There’s An Ass For Every Seat

Authenticity seems to be quite the buzzword these days. Every self-help guide hitting the shelves or the internet will tell you to find and live in your authentic self. It’s pretty sad that we need to be instructed to do this, and quite frankly kind of annoying to admit that this message resonates at all. Why aren’t we all automatically being our authentic selves? Who else could we possibly be?

The answer to the latter question is easy: many of us are attempting to be someone we think the people around us will like. We alter our physical appearance, our word selection, and may even attempt to alter our own thoughts to match an individual who is widely admired – perhaps a celebrity or maybe someone else we know who is quite popular. It never works. Authenticity may be something that seems intangible but inauthenticity can be spotted a mile away in the dark.

As a veterinary student, I literally sent myself into a social anxiety downward spiral by trying to make myself more like a good friend of mine who I really admired. She was easily one of the smartest students in our class and has an incredibly effervescent personality (not in a “look at me” sort of way, but in an incredibly magnetic “I could read The Constitution as a filibuster and all of Congress would remain in attendance” sort of way). She could work a room and make every person in it think that she attended the party just to visit with them. I have always been a shy person and find small talk difficult (and boring, usually). I wanted to improve my social skills, so I did the only thing I could think to do at the time: I tried to be more like my friend. IT DID NOT WORK. I became so anxious in social settings that I stopped going to many of them altogether. I literally couldn’t select words to speak because I was weighing in my mind which words my friend might use. I became waaaaaay more awkward than usual. My boyfriend at the time told me that I needed to stop watching Woody Allen movies because I was becoming totally neurotic. ( I really feel the need to tell you that this was long before we found out just how creepy Woody Allen is. This was back in the old days when the weirdest thing he had done was marry his stepdaughter. Somehow, we all seemed to be OK with that. Anyway…)  It was easily the most uncomfortable period of my life to date. After a few months, I aborted the mission and today I’m back to being my authentically shy and awkward self.

Of course there are many reasons why we feel compelled to mimic other people, ranging from a diminished sense of self worth to societal pressures to conform to the fear that the people in our lives just won’t like our authentic selves. I’m not a psychologist, but it is my strong suspicion that the last reason is paramount for most of us. Fear is one of the most powerful motivators known to humankind, and I suspect that the fear that our authentic selves will be disliked, unpopular, or rejected drives us to pretend to be someone we are not.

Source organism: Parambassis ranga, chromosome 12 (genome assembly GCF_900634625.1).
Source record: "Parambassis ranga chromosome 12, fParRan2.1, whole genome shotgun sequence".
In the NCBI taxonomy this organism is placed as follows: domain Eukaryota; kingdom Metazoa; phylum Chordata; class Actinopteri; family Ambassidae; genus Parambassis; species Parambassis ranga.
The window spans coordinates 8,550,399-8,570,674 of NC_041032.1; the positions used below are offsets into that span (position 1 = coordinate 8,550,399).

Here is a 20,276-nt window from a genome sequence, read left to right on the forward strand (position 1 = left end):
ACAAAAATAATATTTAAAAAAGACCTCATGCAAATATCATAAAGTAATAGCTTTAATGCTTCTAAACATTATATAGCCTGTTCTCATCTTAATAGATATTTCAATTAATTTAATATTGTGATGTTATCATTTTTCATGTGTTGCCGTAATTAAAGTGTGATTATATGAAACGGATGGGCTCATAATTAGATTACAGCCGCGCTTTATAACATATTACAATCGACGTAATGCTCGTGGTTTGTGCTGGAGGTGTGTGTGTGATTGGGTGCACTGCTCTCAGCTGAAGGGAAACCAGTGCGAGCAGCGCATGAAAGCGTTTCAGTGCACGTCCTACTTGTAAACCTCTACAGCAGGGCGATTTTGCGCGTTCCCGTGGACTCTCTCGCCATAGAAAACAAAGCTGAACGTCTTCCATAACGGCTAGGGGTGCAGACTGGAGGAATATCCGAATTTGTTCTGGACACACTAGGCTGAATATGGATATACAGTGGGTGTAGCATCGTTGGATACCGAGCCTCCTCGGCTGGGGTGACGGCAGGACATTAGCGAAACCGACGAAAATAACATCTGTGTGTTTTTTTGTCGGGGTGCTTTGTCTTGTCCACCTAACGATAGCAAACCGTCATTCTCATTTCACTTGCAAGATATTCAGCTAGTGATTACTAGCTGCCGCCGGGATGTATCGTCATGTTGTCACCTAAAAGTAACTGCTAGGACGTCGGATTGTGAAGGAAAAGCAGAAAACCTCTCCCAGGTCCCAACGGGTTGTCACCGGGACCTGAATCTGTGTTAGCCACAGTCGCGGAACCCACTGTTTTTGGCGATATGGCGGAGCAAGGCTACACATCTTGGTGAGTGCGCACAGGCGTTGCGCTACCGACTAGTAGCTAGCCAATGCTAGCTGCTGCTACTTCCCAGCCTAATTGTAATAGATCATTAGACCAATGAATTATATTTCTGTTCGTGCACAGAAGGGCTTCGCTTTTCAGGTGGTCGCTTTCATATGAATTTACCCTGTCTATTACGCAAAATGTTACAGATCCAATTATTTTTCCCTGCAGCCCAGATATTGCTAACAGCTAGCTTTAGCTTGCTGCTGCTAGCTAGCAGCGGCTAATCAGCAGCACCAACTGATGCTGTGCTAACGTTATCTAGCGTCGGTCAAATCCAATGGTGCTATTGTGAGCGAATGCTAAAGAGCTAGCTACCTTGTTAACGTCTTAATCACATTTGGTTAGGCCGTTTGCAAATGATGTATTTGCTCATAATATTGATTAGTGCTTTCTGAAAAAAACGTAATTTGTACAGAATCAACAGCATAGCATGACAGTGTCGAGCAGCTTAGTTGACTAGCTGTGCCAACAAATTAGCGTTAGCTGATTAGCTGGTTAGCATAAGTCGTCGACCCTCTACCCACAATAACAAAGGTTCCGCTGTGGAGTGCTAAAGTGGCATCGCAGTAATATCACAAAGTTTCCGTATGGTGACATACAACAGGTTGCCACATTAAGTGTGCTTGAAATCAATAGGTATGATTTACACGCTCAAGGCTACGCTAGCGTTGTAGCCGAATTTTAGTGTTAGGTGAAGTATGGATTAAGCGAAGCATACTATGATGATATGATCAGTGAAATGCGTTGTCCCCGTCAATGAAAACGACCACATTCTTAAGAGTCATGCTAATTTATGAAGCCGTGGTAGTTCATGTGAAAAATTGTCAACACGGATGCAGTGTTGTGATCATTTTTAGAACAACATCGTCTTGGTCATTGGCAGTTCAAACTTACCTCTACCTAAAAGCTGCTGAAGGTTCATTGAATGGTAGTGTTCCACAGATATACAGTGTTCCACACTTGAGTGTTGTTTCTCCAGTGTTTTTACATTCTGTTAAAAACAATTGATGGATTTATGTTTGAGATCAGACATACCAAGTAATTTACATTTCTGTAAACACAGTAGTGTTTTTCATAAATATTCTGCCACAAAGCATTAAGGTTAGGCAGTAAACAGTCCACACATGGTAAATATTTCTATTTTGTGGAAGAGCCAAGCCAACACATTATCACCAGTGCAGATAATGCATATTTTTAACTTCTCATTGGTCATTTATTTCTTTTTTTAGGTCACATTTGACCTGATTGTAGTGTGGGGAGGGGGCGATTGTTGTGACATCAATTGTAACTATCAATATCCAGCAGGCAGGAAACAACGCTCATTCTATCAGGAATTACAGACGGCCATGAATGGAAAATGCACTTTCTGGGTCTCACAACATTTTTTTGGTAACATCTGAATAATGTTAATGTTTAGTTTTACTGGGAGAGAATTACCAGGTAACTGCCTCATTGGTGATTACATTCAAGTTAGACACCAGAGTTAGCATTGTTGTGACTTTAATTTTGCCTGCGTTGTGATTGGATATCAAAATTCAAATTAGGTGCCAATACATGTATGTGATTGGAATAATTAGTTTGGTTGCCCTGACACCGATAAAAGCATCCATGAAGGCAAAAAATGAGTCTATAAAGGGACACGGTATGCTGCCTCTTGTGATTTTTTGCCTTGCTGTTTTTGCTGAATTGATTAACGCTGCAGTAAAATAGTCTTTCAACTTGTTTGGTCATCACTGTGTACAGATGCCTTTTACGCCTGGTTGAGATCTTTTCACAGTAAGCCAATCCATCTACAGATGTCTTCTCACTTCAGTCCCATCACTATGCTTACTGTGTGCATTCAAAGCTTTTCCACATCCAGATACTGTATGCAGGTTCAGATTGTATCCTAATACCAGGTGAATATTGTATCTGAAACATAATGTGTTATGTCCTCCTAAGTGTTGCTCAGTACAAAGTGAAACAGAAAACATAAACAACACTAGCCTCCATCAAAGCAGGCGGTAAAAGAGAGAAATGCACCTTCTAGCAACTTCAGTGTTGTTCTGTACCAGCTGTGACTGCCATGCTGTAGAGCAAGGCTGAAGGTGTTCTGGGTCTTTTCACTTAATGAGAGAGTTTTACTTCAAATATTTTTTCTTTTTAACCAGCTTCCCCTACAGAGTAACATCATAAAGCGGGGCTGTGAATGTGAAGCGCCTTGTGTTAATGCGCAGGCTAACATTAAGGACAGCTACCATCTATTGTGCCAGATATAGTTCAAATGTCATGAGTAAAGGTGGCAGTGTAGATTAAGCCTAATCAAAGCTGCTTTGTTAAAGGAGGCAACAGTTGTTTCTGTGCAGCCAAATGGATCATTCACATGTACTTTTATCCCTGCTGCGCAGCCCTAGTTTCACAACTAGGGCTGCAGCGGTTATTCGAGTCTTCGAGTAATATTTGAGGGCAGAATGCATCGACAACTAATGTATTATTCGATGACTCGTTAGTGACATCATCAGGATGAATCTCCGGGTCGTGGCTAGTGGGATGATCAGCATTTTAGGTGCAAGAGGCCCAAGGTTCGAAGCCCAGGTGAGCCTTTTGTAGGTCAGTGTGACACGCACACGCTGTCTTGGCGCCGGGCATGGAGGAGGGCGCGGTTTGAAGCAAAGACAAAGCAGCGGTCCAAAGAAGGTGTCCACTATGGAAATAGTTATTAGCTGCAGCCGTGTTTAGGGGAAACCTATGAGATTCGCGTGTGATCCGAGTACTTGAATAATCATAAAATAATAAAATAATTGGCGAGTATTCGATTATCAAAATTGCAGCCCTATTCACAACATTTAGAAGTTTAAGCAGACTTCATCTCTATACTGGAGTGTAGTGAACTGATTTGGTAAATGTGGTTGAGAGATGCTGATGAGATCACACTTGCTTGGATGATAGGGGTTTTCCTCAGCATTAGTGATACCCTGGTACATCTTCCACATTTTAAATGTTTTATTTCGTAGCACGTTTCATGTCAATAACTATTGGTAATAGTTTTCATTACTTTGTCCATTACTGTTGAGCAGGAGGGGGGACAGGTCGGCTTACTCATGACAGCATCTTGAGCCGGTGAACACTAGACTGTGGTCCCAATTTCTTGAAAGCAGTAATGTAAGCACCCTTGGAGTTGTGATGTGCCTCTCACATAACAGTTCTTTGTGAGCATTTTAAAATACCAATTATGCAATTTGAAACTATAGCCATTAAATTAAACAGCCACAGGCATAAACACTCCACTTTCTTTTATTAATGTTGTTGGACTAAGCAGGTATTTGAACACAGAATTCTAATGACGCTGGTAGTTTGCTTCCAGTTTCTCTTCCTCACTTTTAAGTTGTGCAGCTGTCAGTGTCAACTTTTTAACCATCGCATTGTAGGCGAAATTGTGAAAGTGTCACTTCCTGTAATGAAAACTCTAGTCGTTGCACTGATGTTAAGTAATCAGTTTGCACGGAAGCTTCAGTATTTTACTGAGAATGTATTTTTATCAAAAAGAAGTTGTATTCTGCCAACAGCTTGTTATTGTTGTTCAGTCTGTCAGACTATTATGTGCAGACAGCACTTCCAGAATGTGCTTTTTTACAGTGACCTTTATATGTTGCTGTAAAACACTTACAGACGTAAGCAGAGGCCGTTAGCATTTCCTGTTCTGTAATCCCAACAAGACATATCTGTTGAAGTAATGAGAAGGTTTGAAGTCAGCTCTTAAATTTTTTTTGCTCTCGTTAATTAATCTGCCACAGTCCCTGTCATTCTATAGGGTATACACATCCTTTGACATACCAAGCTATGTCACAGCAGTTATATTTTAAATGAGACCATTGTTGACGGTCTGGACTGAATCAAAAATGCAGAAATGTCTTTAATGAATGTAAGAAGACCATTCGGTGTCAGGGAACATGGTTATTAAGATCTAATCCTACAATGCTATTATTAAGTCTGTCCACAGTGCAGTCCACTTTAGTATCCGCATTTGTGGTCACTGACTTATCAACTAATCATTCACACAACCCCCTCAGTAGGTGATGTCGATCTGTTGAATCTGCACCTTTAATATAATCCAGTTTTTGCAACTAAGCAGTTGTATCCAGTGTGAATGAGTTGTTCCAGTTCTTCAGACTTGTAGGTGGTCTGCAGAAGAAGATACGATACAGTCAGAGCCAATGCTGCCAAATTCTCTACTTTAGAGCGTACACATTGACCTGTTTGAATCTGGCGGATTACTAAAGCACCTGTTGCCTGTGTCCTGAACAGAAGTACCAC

Another friend and former coworker of mine was a used car saleswoman in what must now seem like a past life.  The job was probably not the best fit for her, and her boss tried to help her to succeed by telling her that there is a buyer for every car and as salespeople it was their job to match the right buyer with the right car. His actual words were, “There’s an ass for every seat”. This catchy piece of used car salesperson wisdom is a notion we should all carry with us as we live our lives as our authentic selves.

There’s an ass for every seat. Or, as John Lennon put it perhaps a bit more eloquently, “Being honest may not get you a lot of friends but it’ll always get you the right ones.” Your authentic self – your authentic voice – may not be the most popular one, but chances are if you speak it your authentic voice will resonate with people.

As a creator, your only chance at connecting with people is to be authentic and write, draw, paint, sculpt, whatever comes to you and you alone.  Attempting to mimic others will just fall flat. Chances are – especially if you are just beginning to create or to share your creations – you will feel incredibly vulnerable doing so. I’m pretty sure that’s how it’s supposed to feel. J.R.R. Tolkien, upon finishing Lord of the Rings, said, “I am dreading the publication, for it will be impossible not to mind what is said. I have exposed my heart to be shot at.”  Still, despite his trepidation, he published the work and found millions of asses for his seat!

So put your authentic work – and your authentic self – out there and let it connect. It will. Perhaps it won’t be on a Tolkien level, but the connections you make will be the right ones, the asses that are perfectly suited to your seat.

One thought

  1. I’m catching up on your blogs. I’ve kept them all as “unread” in my inbox, as I wanted to make sure I had time to read them without distraction. I really enjoy your writing and I hope you continue in whatever capacity makes sense to you. Also, I had no idea you were struggling with anxiety and authenticity in veterinary school. For what it’s worth, I have always been inspired by your strength, grace, empathy and thoughtfulness. 💛


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